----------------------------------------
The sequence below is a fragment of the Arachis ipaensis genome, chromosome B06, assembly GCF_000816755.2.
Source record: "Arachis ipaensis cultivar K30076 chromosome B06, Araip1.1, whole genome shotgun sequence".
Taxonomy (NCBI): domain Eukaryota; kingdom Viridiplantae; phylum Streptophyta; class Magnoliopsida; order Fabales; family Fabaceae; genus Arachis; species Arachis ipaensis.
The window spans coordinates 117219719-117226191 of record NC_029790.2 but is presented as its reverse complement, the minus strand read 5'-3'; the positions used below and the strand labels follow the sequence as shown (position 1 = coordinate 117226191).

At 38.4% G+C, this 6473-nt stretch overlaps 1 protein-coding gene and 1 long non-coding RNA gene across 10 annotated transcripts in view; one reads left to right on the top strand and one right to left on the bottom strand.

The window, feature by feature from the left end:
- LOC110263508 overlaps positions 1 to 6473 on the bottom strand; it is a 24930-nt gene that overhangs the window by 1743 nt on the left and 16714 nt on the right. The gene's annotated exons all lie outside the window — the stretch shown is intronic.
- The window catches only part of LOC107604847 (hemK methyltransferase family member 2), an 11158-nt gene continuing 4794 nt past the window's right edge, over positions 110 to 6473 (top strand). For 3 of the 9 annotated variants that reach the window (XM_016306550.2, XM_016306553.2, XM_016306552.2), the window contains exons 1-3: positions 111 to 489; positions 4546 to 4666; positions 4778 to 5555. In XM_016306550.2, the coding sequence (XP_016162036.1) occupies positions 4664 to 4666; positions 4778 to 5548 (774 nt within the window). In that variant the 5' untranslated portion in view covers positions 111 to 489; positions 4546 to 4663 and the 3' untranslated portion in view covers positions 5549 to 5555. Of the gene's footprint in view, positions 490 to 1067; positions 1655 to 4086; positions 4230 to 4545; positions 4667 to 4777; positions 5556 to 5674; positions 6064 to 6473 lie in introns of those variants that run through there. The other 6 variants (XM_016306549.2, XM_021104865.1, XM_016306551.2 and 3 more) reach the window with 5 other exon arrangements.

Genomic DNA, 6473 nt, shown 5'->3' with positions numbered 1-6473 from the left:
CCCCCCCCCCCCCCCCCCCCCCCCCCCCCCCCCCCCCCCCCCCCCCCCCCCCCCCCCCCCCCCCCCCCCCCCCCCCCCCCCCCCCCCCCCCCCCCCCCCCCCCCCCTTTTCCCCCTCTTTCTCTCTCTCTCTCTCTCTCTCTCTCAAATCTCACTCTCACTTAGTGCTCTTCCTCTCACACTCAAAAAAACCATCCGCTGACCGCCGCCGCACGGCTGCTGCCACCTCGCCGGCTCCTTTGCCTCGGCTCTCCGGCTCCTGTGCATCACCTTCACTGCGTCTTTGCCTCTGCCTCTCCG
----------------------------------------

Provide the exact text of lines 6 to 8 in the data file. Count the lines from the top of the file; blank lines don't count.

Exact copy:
The window, feature by feature from the left end:
- LOC110263508 overlaps positions 1 to 6473 on the bottom strand; it is a 24930-nt gene that overhangs the window by 1743 nt on the left and 16714 nt on the right. The gene's annotated exons all lie outside the window — the stretch shown is intronic.
- The window catches only part of LOC107604847 (hemK methyltransferase family member 2), an 11158-nt gene continuing 4794 nt past the window's right edge, over positions 110 to 6473 (top strand). For 3 of the 9 annotated variants that reach the window (XM_016306550.2, XM_016306553.2, XM_016306552.2), the window contains exons 1-3: positions 111 to 489; positions 4546 to 4666; positions 4778 to 5555. In XM_016306550.2, the coding sequence (XP_016162036.1) occupies positions 4664 to 4666; positions 4778 to 5548 (774 nt within the window). In that variant the 5' untranslated portion in view covers positions 111 to 489; positions 4546 to 4663 and the 3' untranslated portion in view covers positions 5549 to 5555. Of the gene's footprint in view, positions 490 to 1067; positions 1655 to 4086; positions 4230 to 4545; positions 4667 to 4777; positions 5556 to 5674; positions 6064 to 6473 lie in introns of those variants that run through there. The other 6 variants (XM_016306549.2, XM_021104865.1, XM_016306551.2 and 3 more) reach the window with 5 other exon arrangements.